Canada must fully collaborate with, not just consult, Indigenous peoples for this plan, IBA said
The Indigenous Bar Association has called upon federal, provincial and territorial governments to make substantive and fundamental changes to address violence and systemic racism among the police in the wake of the fatal shootings of Chantel Moore and Rodney Levi by RCMP members in New Brunswick.
The IBA expressed outrage and grief over the continued use of excessive and deadly force, especially in the context of recent reports of police brutalities, which have triggered protests in Canada and in the U.S. The IBA had issued an earlier statement of solidarity with the Black Lives Matter movement and the group says they continue to stand against anti-Black racism.
“The relationship between Indigenous Peoples and policing institutions has been consistently eroded by a long history of discrimination and violence used to enforce colonial policies aimed at assimilation and oppression,” said the IBA. “This history has spanned generations and has resulted in a complete lack of trust between Indigenous communities and police in Canada.”
The IBA has urged governments to return control over policing to Indigenous communities. While the First Nations Policing Program, introduced in the early 1990s, allowed some First Nations to operate their own police forces, the IBA said that the federal government has since “capped the number of communities that could have ‘self-administered’ policing and scaled back funding.”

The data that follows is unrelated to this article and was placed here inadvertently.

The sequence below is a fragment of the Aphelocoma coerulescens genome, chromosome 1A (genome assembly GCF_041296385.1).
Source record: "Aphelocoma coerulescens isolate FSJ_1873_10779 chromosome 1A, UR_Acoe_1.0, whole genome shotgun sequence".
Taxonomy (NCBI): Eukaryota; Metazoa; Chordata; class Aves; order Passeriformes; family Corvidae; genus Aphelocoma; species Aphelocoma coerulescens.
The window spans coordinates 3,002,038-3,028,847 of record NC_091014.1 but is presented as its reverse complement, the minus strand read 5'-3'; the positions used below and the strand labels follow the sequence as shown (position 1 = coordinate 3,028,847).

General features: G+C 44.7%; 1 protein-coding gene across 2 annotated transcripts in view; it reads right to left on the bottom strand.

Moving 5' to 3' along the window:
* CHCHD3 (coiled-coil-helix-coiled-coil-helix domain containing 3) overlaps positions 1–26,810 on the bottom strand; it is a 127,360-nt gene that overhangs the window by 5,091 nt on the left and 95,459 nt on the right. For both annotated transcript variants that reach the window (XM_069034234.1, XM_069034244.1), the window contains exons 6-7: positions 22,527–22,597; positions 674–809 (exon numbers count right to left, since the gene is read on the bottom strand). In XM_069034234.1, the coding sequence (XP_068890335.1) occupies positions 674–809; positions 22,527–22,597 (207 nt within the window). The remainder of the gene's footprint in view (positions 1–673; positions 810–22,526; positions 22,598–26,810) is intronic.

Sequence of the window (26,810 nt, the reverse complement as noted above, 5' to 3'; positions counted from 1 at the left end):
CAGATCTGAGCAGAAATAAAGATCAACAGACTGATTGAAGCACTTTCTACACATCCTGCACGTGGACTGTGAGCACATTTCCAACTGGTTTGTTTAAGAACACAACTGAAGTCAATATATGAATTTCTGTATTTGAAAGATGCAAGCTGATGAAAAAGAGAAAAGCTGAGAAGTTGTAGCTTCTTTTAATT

Given multiple reports of police violence and killings of Indigenous people, the IBA emphasized the urgency of developing “a legislative framework for First Nations policing, which recognizes First Nations policing as an essential service,” as stated in Prime Minister Justin Trudeau’s mandate letter for the Minister of Public Safety.
The IBA also called for the simultaneous development of a plan that will seek to address systemic discrimination in Canadian policing institutions and to ensure police accountability. This plan should lay down short-term and long-term measures, should declare assessable and achievable commitments to reach its goals and should be informed by full collaboration and partnership with Indigenous stakeholders.
The IBA then asked for the repeal of legislation and policies that do not adhere with this undertaking to dismantle systemic discrimination.
The IBA has also criticized the attempts by certain RCMP officials to reject the existence of systemic racism within the police force. “The sustained efforts by police, governments, and oversight bodies to excuse the behaviours of their officers, or to deny these issues, serve only to perpetuate a system built to oppress and marginalize Indigenous Peoples,” said the IBA.